WHAT DO YOU HAVE?

Last week we began Lent.  We packed up a few words as we got ready for the journey: enthusiasm and splagchnizomai (an ancient greek word that means to let one's innards embrace the feeling or situation of another.)  One of the English words we use to translate the meaning is "compassion."   

Matthew 15:32       “Jesus called his disciples to him and said, "I have compassion for these people; they have already been with me three days and have nothing to eat. I do not want to send them away hungry, or they may collapse on the way."

Jesus is unwilling to overlook the hunger of those who were following him.  He feels deep compassion for them.  They are hungry spiritually and physically.  Unlike the Roman Empire he is unwilling to render the crowd (the little people of the empire) as helpless.  Reading on in the story Jesus' disciples are astonished that he would even consider that there was enough food in the wilderness to feed this crowd.  But Jesus is not focussing on what they don't have; he asks a different question, "What do you have?"  He asks the question not in scorn. It comes from his gut feelings of compassion. 

Much of our culture continually asks us, "What is it you don't have and what is it you need to get to be happy?"  It is a story line that we have become used to and it can numb our enthusiasm for who we are.  The tone is critical and judgmental. We can always up our game, buy something more that satisfies our cravings, plan an event that will make us happy.  The sound of Jesus question comes to us like healing waters. "What do you have?"  It breaks open the heart again. When asked this question with such deep compassion it has the potential to provide us with a new story line for fulfillment.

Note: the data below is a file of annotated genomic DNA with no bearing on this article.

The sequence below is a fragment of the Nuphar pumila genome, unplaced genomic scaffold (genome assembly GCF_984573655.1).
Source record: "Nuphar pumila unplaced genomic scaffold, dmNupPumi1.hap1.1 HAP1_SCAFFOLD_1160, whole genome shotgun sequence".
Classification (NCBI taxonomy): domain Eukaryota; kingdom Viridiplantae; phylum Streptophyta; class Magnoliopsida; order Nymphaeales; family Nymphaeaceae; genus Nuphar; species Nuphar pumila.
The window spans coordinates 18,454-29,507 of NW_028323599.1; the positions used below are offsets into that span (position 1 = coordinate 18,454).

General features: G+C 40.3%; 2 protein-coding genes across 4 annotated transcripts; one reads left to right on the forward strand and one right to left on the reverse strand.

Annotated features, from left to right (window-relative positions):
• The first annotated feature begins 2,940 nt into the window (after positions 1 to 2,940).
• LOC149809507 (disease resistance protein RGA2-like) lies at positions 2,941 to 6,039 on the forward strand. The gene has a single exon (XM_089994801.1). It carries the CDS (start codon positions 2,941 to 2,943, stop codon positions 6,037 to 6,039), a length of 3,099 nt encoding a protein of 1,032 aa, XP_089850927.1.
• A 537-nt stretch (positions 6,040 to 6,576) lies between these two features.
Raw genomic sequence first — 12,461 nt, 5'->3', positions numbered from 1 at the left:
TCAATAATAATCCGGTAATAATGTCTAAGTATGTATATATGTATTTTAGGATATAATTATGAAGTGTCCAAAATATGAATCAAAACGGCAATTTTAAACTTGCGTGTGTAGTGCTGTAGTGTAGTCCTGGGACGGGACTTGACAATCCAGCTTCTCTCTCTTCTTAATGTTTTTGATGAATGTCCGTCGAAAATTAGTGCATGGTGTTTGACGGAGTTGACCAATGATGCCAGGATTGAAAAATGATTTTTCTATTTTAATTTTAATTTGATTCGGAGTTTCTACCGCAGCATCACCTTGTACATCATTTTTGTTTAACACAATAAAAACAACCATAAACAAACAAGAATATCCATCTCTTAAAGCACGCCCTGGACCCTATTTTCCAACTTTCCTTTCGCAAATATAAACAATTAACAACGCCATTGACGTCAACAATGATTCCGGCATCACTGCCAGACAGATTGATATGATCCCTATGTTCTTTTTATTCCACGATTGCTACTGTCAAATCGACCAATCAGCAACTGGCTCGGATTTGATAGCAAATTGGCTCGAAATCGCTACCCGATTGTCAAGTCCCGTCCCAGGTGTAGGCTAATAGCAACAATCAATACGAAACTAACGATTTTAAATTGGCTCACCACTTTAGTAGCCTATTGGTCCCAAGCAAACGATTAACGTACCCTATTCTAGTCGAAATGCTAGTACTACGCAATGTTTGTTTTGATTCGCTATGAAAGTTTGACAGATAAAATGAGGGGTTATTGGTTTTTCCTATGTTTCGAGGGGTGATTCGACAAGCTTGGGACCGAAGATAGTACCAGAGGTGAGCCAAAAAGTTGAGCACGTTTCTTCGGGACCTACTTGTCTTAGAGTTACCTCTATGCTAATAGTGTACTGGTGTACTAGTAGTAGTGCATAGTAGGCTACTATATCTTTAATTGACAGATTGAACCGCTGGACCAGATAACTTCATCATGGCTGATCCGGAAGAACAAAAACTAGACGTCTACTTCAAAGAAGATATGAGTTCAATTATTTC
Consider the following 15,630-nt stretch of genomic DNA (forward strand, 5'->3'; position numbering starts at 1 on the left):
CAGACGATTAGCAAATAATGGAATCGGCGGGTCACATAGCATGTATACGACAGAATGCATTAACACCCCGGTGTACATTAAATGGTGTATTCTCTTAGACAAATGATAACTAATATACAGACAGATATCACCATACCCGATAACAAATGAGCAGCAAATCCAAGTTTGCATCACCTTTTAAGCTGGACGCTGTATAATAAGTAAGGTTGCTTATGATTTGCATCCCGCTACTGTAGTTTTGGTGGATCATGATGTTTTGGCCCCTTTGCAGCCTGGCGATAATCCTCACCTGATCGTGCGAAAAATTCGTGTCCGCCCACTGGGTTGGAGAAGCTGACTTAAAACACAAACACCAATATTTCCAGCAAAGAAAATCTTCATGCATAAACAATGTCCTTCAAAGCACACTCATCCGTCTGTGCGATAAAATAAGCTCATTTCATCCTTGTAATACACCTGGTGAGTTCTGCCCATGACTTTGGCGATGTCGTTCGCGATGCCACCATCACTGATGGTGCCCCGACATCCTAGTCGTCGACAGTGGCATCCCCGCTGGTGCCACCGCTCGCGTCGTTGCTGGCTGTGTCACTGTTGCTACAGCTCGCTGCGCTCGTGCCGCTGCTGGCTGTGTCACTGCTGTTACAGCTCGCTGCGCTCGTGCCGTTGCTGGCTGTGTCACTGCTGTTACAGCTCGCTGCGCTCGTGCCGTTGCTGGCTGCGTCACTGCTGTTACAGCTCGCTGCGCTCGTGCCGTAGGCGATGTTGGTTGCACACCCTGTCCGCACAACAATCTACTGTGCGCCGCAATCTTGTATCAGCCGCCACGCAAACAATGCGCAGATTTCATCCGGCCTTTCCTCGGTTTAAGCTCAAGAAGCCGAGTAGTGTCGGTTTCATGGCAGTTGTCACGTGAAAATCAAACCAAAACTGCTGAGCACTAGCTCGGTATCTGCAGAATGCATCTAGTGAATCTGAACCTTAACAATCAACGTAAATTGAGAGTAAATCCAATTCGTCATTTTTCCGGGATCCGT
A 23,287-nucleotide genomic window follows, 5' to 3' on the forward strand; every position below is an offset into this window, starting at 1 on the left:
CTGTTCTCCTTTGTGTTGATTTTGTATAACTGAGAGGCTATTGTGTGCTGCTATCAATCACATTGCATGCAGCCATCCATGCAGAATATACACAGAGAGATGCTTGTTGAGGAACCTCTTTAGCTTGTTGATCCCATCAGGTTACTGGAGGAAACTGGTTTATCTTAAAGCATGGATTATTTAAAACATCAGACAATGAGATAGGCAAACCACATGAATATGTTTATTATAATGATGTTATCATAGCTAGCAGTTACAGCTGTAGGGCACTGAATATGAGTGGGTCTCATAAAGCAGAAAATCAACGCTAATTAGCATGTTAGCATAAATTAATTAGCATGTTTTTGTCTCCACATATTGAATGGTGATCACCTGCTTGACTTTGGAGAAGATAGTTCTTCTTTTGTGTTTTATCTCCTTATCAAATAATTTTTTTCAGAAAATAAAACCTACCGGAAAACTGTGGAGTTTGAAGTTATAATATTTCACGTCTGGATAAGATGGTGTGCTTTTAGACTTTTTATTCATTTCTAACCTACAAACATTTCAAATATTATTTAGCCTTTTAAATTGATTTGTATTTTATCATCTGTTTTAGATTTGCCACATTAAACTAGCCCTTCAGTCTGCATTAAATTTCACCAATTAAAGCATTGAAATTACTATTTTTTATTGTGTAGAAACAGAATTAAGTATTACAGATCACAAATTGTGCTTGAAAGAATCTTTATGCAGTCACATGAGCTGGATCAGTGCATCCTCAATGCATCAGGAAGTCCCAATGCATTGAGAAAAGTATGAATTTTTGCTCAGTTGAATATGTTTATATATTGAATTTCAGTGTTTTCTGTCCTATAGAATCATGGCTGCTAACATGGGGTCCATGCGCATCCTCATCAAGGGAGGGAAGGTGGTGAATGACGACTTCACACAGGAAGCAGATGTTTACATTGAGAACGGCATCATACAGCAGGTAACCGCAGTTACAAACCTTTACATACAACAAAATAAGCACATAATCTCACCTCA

My son sent out an email to the family last Friday.  It was a song, "How Could We Not Believe?" by Ben and Ellen Harper.  The song gave us bread for our hungry belly at the  end of our  week.  We were all tired.  The song fed us.  And as happens when we taste something good we pass it on to others.  For me it became the first song of opening for lent.  I played the song to Wellspring as we hung our prayer flags last Sunday and set up our altar for the season.  I invite you to listen and open your heart to the compassionate question of Jesus as we move through Lent.   What do you have?  To look deep inside and find what it is we each have to offer to life not only feeds us; it feeds and blesses the people and the world around us.  

Consider buying the song if you like the music.